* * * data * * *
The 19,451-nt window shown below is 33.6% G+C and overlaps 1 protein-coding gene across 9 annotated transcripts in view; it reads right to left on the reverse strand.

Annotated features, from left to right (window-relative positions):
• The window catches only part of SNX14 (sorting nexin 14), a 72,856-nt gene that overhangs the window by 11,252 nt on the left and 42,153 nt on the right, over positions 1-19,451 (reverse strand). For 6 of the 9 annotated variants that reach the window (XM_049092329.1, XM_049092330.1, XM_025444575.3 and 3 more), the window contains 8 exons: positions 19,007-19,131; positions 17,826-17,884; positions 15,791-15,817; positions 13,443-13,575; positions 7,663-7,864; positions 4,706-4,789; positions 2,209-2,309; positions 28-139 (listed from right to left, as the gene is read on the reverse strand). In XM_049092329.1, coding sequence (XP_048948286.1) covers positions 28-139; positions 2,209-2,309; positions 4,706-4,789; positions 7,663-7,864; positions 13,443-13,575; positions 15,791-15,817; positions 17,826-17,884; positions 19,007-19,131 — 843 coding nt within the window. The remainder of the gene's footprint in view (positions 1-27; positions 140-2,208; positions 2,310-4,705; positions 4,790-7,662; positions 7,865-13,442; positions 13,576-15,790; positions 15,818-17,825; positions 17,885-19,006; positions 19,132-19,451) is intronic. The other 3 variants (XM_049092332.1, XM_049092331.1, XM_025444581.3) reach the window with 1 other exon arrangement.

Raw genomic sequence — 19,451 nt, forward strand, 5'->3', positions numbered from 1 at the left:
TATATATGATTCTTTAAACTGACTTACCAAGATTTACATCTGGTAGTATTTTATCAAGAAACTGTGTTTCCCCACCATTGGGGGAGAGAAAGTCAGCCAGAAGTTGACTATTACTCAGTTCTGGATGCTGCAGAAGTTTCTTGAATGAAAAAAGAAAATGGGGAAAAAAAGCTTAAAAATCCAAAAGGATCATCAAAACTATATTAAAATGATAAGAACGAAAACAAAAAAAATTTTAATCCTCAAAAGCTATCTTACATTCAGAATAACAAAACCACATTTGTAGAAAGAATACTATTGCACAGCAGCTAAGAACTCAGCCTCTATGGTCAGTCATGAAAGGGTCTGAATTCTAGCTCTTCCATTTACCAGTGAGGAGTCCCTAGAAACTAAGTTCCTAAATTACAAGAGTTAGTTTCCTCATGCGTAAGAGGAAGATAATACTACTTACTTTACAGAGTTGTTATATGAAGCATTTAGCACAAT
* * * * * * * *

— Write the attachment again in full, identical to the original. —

The 19,451-nt window shown below is 33.6% G+C and overlaps 1 protein-coding gene across 9 annotated transcripts in view; it reads right to left on the reverse strand.

Annotated features, from left to right (window-relative positions):
• The window catches only part of SNX14 (sorting nexin 14), a 72,856-nt gene that overhangs the window by 11,252 nt on the left and 42,153 nt on the right, over positions 1-19,451 (reverse strand). For 6 of the 9 annotated variants that reach the window (XM_049092329.1, XM_049092330.1, XM_025444575.3 and 3 more), the window contains 8 exons: positions 19,007-19,131; positions 17,826-17,884; positions 15,791-15,817; positions 13,443-13,575; positions 7,663-7,864; positions 4,706-4,789; positions 2,209-2,309; positions 28-139 (listed from right to left, as the gene is read on the reverse strand). In XM_049092329.1, coding sequence (XP_048948286.1) covers positions 28-139; positions 2,209-2,309; positions 4,706-4,789; positions 7,663-7,864; positions 13,443-13,575; positions 15,791-15,817; positions 17,826-17,884; positions 19,007-19,131 — 843 coding nt within the window. The remainder of the gene's footprint in view (positions 1-27; positions 140-2,208; positions 2,310-4,705; positions 4,790-7,662; positions 7,865-13,442; positions 13,576-15,790; positions 15,818-17,825; positions 17,885-19,006; positions 19,132-19,451) is intronic. The other 3 variants (XM_049092332.1, XM_049092331.1, XM_025444581.3) reach the window with 1 other exon arrangement.

Raw genomic sequence — 19,451 nt, forward strand, 5'->3', positions numbered from 1 at the left:
TATATATGATTCTTTAAACTGACTTACCAAGATTTACATCTGGTAGTATTTTATCAAGAAACTGTGTTTCCCCACCATTGGGGGAGAGAAAGTCAGCCAGAAGTTGACTATTACTCAGTTCTGGATGCTGCAGAAGTTTCTTGAATGAAAAAAGAAAATGGGGAAAAAAAGCTTAAAAATCCAAAAGGATCATCAAAACTATATTAAAATGATAAGAACGAAAACAAAAAAAATTTTAATCCTCAAAAGCTATCTTACATTCAGAATAACAAAACCACATTTGTAGAAAGAATACTATTGCACAGCAGCTAAGAACTCAGCCTCTATGGTCAGTCATGAAAGGGTCTGAATTCTAGCTCTTCCATTTACCAGTGAGGAGTCCCTAGAAACTAAGTTCCTAAATTACAAGAGTTAGTTTCCTCATGCGTAAGAGGAAGATAATACTACTTACTTTACAGAGTTGTTATATGAAGCATTTAGCACAAT